Who we really are

By Mark Holland

BRÓD is an LGBTI+ Community Group based in West Cork. A mix of LGBTI+ people and allies, the group’s mission is to ‘Support, Advocate and Increase Visibility’ for the LGBTI+ community in West Cork.

Our remit here at BROD is to promote the integration of LGBTI+ people in the community through information and visibility, and sometimes it can be that simple, just being seen. People often tell us that they don’t know any other gay people, or that they ‘have never met one’ and it seems that I can see the bewilderment melt from their faces, as they realise that I am pretty much the same as everyone else, not alien, not strange and not to be feared.

Of course I am, and have always been, visible, but it may depend on the circumstances as to which one of my persona you encounter. I have been a retailer, a bus driver, an exercise instructor, but it is in my role at BROD that I really get to present myself from the perspective of gender identity and sexual orientation. That has got to do with my personal identity, the image I present in public and the integration of my personas. We all seem to have a number of personas; the one we use at school or in the workplace can be quite different to the one we adopt socially, that can vary depending on which social group we are with; which is different again from the persona we use with family, which can vary depending on whether it is with your parents, your partner, your siblings or your children. It may depend on whether you are learning and listening, talking and teaching, looking for a favour or sorting someone out, who you are trying to impress, but the trick is trying to get them to match up. The closer you can get the different personas together, the more similar they are to each other, then, it seems, the easier your life will be. It can be exhausting putting on a front or presenting an image to appease or impress one group or another, but that really depends on how well you know yourself. 

People sometimes refer to their partners, wives or husbands, as their ‘other half’, I wonder is this abdication for the responsibility of the part of themselves that they are not so comfortable with; just ignore it, pretend it’s not there and cover it up with the persona of your ‘other’? We should be whole, dark and light, anima and animus. The Swiss psychiatrist Carl Jung famously introduced the concept of the shadow as part of our personality that we consider to be negative and so we repress. A concept embraced in Eastern cultures with the balance of yin and yang, it is the light that creates the shadow, one does not exist without the other, and both are equally valuable, it is our attitude that needs to improve.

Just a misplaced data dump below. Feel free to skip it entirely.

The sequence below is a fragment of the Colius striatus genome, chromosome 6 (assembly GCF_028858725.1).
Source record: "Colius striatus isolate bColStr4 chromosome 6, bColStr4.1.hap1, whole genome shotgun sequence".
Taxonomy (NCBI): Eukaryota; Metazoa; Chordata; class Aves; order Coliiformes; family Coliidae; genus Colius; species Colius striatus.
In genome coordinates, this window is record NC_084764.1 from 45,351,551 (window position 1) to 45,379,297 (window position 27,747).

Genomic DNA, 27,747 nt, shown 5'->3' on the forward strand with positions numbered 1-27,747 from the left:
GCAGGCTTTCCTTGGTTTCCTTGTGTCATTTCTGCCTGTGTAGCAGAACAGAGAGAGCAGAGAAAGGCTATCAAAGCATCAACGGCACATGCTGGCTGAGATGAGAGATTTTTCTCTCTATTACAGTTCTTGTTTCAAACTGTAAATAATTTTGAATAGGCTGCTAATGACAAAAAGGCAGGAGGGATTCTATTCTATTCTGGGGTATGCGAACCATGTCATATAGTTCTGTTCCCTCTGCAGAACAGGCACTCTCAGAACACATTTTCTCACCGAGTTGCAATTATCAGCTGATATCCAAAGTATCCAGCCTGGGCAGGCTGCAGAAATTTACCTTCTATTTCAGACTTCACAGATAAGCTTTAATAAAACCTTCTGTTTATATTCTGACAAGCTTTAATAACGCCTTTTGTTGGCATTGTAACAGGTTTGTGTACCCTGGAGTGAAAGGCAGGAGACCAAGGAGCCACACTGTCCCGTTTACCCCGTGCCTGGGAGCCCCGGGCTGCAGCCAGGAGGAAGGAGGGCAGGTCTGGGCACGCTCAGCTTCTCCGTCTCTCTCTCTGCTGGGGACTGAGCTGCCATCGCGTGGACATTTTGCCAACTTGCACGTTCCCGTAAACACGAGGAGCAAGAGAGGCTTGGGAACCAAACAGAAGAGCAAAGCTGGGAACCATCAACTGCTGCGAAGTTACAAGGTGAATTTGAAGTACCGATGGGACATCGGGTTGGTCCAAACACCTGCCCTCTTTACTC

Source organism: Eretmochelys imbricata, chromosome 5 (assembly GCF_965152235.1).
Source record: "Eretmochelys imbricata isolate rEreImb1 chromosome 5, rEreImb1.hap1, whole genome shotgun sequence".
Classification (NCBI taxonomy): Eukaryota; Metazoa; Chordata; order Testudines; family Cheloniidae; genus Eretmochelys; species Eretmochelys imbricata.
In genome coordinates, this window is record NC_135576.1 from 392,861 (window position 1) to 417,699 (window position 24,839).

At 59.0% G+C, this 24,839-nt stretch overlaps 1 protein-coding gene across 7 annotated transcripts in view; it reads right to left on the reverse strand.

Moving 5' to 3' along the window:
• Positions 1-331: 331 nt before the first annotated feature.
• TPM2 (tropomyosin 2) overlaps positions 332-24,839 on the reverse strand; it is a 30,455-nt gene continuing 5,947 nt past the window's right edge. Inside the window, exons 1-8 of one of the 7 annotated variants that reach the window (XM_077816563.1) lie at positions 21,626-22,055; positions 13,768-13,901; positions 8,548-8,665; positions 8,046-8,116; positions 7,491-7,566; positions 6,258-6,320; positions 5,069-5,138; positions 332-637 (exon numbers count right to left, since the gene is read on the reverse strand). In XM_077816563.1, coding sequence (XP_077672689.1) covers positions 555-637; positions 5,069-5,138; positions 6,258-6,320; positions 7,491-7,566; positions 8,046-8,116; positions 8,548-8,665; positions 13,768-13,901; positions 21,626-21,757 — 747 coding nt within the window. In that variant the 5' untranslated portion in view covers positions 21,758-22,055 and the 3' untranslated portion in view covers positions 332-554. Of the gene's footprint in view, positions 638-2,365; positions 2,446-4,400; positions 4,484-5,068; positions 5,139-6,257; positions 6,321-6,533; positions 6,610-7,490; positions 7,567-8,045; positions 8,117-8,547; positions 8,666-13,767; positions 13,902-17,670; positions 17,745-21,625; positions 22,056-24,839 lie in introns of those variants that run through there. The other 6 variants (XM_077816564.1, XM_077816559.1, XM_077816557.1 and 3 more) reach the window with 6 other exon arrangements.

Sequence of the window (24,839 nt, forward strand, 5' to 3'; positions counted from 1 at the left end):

We make friends at particular stages in life, often in groups. If we are lucky we have friends from home, where we grew up, or they could be our school friends, from early school or later school. As country people we may travel to third level with them or pick up new batch there, a whole new life, a blossoming, and so on as we change jobs and move locations, but it is always easiest to present yourself as you are right from the start. It may be part of the motivation felt by many LGBTI+ people to move away from home that the people we were closest to in our childhood may not expect us to ‘grow up gay’; some of them may reject us and we find it more liberating to start again somewhere else, in better company. It is literally easiest for me to introduce myself to someone I have never met before with ‘Hi, I’m Mark and I’m gay’ though, as you can imagine, this is often not appropriate, so in reality I try to introduce that fact, ideally, into our first conversation. And if it is a bit of a showstopper it’s not my fault that often people can still make the assumption that all people are straight.

But there is a ship I have seen over the last three of four years that is beginning to turn around. Sadly conservative politics is on the rise in formerly freer societies, all of the Americas and across continental Europe. Tolerance is no longer viewed as a strength and a gift by people who feel that they are losing their grip, and I have met not only Irish people who have lived their lives abroad opting to return here but I have also met LGBTI+ people born abroad now looking up their European heritage and choosing to come to live here, in retirement, as a preferred option. We ought to be very proud; it gives us another chance to show how the Celtic moral code of ‘Generous, Faithful and Brave’ serves us all to make a better society. But could you imagine what it could be like, entering into a new environment, later in life, having lived abroad for many years, openly, as yourself, and finding you have to go back into the closet out of fear of misunderstanding? Having to hide your identity for fear of abuse?  

It would be nice to think that we could do something to make sure that all good people know they are welcome and safe here. Visibly promote public policies of acceptance and inclusion of all people. Particularly for vulnerable people who may be entering into sheltered accommodation. But what we can start practising from today is not making assumptions about who we really are.


BRÓD is an LGBTI+ Community Group based in West Cork. A mix of LGBTI+ people and allies, the group’s mission is to ‘Support, Advocate and Increase Visibility’ for the LGBTI+ community in West Cork.

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